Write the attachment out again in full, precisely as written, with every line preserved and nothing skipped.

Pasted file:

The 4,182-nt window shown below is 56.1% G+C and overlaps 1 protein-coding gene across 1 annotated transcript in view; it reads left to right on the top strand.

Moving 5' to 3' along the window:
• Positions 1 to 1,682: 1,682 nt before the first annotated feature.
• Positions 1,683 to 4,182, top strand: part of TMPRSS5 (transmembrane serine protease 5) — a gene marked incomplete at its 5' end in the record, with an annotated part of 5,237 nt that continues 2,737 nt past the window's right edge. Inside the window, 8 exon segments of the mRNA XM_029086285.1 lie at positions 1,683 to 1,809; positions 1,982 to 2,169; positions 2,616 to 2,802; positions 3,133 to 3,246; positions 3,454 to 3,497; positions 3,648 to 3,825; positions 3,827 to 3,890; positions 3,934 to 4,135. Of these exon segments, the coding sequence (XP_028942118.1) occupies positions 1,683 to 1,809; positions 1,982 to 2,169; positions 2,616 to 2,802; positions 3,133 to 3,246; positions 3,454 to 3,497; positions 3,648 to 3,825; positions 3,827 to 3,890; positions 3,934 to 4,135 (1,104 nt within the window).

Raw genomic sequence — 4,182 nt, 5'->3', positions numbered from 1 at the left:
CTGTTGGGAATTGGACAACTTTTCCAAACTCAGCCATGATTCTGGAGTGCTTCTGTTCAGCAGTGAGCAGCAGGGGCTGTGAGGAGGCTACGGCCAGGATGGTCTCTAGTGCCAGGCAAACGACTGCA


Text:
The 4,182-nt window shown below is 56.1% G+C and overlaps 1 protein-coding gene across 1 annotated transcript in view; it reads left to right on the top strand.

Moving 5' to 3' along the window:
• Positions 1 to 1,682: 1,682 nt before the first annotated feature.
• Positions 1,683 to 4,182, top strand: part of TMPRSS5 (transmembrane serine protease 5) — a gene marked incomplete at its 5' end in the record, with an annotated part of 5,237 nt that continues 2,737 nt past the window's right edge. Inside the window, 8 exon segments of the mRNA XM_029086285.1 lie at positions 1,683 to 1,809; positions 1,982 to 2,169; positions 2,616 to 2,802; positions 3,133 to 3,246; positions 3,454 to 3,497; positions 3,648 to 3,825; positions 3,827 to 3,890; positions 3,934 to 4,135. Of these exon segments, the coding sequence (XP_028942118.1) occupies positions 1,683 to 1,809; positions 1,982 to 2,169; positions 2,616 to 2,802; positions 3,133 to 3,246; positions 3,454 to 3,497; positions 3,648 to 3,825; positions 3,827 to 3,890; positions 3,934 to 4,135 (1,104 nt within the window).

Raw genomic sequence — 4,182 nt, 5'->3', positions numbered from 1 at the left:
CTGTTGGGAATTGGACAACTTTTCCAAACTCAGCCATGATTCTGGAGTGCTTCTGTTCAGCAGTGAGCAGCAGGGGCTGTGAGGAGGCTACGGCCAGGATGGTCTCTAGTGCCAGGCAAACGACTGCA